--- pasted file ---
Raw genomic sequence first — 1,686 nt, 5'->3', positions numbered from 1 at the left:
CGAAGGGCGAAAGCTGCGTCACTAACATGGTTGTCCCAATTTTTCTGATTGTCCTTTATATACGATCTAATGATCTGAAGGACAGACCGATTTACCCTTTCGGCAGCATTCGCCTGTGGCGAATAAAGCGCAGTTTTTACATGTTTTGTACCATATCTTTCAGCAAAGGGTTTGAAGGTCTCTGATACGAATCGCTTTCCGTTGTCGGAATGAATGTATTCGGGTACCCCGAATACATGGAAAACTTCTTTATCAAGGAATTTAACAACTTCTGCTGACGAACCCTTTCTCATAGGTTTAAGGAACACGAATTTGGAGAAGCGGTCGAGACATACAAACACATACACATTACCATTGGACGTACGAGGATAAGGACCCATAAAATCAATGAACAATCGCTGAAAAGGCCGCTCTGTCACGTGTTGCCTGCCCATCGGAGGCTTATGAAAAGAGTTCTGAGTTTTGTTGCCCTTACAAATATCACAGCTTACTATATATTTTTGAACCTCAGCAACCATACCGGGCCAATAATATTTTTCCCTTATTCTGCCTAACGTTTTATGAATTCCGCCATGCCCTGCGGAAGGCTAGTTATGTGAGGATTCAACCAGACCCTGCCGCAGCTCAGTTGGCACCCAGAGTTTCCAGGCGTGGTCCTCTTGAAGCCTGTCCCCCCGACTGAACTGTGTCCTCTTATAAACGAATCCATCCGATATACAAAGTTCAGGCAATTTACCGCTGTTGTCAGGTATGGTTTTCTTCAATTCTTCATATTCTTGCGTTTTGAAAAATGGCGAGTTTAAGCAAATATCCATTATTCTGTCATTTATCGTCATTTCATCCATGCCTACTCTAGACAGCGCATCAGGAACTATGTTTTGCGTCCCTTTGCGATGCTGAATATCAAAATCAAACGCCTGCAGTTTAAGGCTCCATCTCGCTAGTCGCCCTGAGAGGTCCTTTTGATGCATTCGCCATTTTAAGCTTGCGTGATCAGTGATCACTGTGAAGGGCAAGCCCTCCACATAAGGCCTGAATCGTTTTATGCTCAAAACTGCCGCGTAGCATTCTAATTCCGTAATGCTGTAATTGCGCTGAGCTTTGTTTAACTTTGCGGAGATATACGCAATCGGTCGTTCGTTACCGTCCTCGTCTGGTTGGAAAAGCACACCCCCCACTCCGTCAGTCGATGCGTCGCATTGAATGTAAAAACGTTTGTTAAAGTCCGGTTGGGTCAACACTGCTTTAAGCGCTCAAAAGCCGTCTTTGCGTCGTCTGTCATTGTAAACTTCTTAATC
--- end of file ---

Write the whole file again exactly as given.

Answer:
Raw genomic sequence first — 1,686 nt, 5'->3', positions numbered from 1 at the left:
CGAAGGGCGAAAGCTGCGTCACTAACATGGTTGTCCCAATTTTTCTGATTGTCCTTTATATACGATCTAATGATCTGAAGGACAGACCGATTTACCCTTTCGGCAGCATTCGCCTGTGGCGAATAAAGCGCAGTTTTTACATGTTTTGTACCATATCTTTCAGCAAAGGGTTTGAAGGTCTCTGATACGAATCGCTTTCCGTTGTCGGAATGAATGTATTCGGGTACCCCGAATACATGGAAAACTTCTTTATCAAGGAATTTAACAACTTCTGCTGACGAACCCTTTCTCATAGGTTTAAGGAACACGAATTTGGAGAAGCGGTCGAGACATACAAACACATACACATTACCATTGGACGTACGAGGATAAGGACCCATAAAATCAATGAACAATCGCTGAAAAGGCCGCTCTGTCACGTGTTGCCTGCCCATCGGAGGCTTATGAAAAGAGTTCTGAGTTTTGTTGCCCTTACAAATATCACAGCTTACTATATATTTTTGAACCTCAGCAACCATACCGGGCCAATAATATTTTTCCCTTATTCTGCCTAACGTTTTATGAATTCCGCCATGCCCTGCGGAAGGCTAGTTATGTGAGGATTCAACCAGACCCTGCCGCAGCTCAGTTGGCACCCAGAGTTTCCAGGCGTGGTCCTCTTGAAGCCTGTCCCCCCGACTGAACTGTGTCCTCTTATAAACGAATCCATCCGATATACAAAGTTCAGGCAATTTACCGCTGTTGTCAGGTATGGTTTTCTTCAATTCTTCATATTCTTGCGTTTTGAAAAATGGCGAGTTTAAGCAAATATCCATTATTCTGTCATTTATCGTCATTTCATCCATGCCTACTCTAGACAGCGCATCAGGAACTATGTTTTGCGTCCCTTTGCGATGCTGAATATCAAAATCAAACGCCTGCAGTTTAAGGCTCCATCTCGCTAGTCGCCCTGAGAGGTCCTTTTGATGCATTCGCCATTTTAAGCTTGCGTGATCAGTGATCACTGTGAAGGGCAAGCCCTCCACATAAGGCCTGAATCGTTTTATGCTCAAAACTGCCGCGTAGCATTCTAATTCCGTAATGCTGTAATTGCGCTGAGCTTTGTTTAACTTTGCGGAGATATACGCAATCGGTCGTTCGTTACCGTCCTCGTCTGGTTGGAAAAGCACACCCCCCACTCCGTCAGTCGATGCGTCGCATTGAATGTAAAAACGTTTGTTAAAGTCCGGTTGGGTCAACACTGCTTTAAGCGCTCAAAAGCCGTCTTTGCGTCGTCTGTCATTGTAAACTTCTTAATC